Wednesday, March 17, 2010

The pepper conundrum: easy differences between Poblano, Pasilla, and Ancho peppers

Poblano peppers

I made tamales about a month ago and I realized something was seriously awry in local grocery stores. It seems that the names Poblano, Ancho, and Pasilla are used interchangeably except they are all very different peppers and shouldn't be. I realize that if chilies were being mislabeled in Arizona then they most likely were being mislabeled in less Southwestern areas and perhaps I should write a blog about it.

Here are some easy ways to tell the peppers apart:

1. Poblano peppers are most frequently mislabeled as Pasilla. They will have a wide top and a narrow base; they will be about the size of a small female's hand. They are often dark green but can be lighter green. They are less spicy than a jalapeno and when you cut them will smell very similar to a green pepper. Even though they are low spice the seeds will still burn so wear gloves when you cut them!

2. Ancho peppers are just dried Poblano peppers. To add to the confusion they look nothing like Poblano peppers; when they are dried they are red and will need to be deseeded. The easiest way to deseed them is by taking a pair of kitchen shears and cutting off the top then removing the seeds.

3. Pasilla peppers are also dried but they are dried Chilaca chilies not Poblano; they will be a dark brown or a black and are spicy so you don't want to confuse Anchos and Pasillas!




  1. Great info Becky. Some grocery stores just can't get their produce department up to snuff.

    I'm not sure how I arrived here. Your blog is gorgeous!!! Thanks for sharing...Bookmarked!!!

  2. I will be sure to check back to this post before I shop for any hot peppers. Our labeling in Roanoke, Va. stores is sketchy as well.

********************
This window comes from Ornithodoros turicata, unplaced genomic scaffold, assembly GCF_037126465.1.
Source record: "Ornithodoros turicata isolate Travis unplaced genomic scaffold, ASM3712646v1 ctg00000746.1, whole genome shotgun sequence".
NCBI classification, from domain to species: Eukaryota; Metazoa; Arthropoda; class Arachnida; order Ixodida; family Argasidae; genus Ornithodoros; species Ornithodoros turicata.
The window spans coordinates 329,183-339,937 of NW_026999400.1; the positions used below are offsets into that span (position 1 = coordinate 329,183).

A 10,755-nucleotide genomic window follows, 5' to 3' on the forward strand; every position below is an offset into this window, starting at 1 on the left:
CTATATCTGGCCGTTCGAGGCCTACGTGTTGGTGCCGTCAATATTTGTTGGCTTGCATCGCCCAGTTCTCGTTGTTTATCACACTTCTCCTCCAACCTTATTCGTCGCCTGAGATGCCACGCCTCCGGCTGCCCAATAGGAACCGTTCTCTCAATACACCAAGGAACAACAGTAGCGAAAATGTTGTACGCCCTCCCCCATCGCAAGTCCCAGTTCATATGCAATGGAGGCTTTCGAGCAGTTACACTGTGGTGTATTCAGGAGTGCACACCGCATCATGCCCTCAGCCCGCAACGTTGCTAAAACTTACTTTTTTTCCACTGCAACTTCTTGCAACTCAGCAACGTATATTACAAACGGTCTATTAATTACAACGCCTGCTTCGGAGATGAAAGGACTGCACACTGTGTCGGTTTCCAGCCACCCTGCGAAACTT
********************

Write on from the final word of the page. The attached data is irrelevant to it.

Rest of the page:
Thanks so much!

  3. Louise- Thank you! I am glad that you found your way over to my corner of the internet!

    Healing woman- Your welcome! I am glad to be of help.

  4. The variety of peppers I keep learning about never ceases to amaze me. Thanks for this educational post.


  5. I enjoyed this post quite a bit. Very educational.

    Last year I informed my husband that I planted both Ancho and Poblano chiles in our garden. Of course, he looked at me as though I'd lost my mind! LOL! I am constantly surprised at how many types of peppers there are. This year I'm trying Thai peppers!

  6. great tutorial on peppers!! They add so much flavor to food...not just heat!

  7. Thank you! I just came from the grocery store where they didn't have the Poblanos I was looking for. Instead they have two bins of jalapenos and I thought maybe I didn't know the difference. Produce education is apparently needed in NY too!

  8. Thanks for the post! And you're right- fresh pobalnos are sometimes labeled pasilla here in Oregon

  9. I live in AZ and right next to a Mexican marketplace. I have never found Poblano chilies but tons of Pasilla chilis which look like what is normally found in chili reyenos which i always thought used poblanos. I guess they are one in the same. Thanks for finally explaining the correct labeling which was driving me crazy!

  10. First try adding a photo of the Pasilla, and then show photo's of the peppers in the same form. I can't distinguish what that Ancho is supposed to look like before it is dried.

  11. I appreciated this information, very much. In the Seattle area, the Pablano peppers are marked "Pasilla Peppers."